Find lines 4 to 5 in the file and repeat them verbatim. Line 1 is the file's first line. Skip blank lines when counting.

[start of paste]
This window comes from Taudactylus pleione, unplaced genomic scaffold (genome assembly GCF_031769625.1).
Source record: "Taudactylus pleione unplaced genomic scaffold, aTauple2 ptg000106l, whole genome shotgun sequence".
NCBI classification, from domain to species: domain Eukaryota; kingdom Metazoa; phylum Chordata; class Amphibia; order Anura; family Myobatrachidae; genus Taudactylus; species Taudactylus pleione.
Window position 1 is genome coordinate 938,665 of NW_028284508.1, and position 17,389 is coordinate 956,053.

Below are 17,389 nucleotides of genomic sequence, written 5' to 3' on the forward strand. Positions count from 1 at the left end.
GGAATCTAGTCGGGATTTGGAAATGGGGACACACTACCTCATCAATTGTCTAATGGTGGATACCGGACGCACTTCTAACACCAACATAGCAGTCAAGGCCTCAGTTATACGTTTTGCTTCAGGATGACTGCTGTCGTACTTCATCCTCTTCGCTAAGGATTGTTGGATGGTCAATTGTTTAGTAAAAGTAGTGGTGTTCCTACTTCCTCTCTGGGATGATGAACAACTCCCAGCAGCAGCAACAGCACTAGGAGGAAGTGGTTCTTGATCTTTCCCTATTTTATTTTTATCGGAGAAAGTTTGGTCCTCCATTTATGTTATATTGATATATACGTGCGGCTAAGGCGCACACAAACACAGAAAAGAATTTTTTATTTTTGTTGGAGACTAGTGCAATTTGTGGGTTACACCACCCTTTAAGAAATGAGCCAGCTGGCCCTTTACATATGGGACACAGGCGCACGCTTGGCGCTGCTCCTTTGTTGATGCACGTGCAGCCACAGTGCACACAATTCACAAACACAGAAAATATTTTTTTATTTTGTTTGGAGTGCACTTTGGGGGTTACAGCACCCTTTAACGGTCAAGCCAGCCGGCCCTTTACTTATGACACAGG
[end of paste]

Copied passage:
Window position 1 is genome coordinate 938,665 of NW_028284508.1, and position 17,389 is coordinate 956,053.

Below are 17,389 nucleotides of genomic sequence, written 5' to 3' on the forward strand. Positions count from 1 at the left end.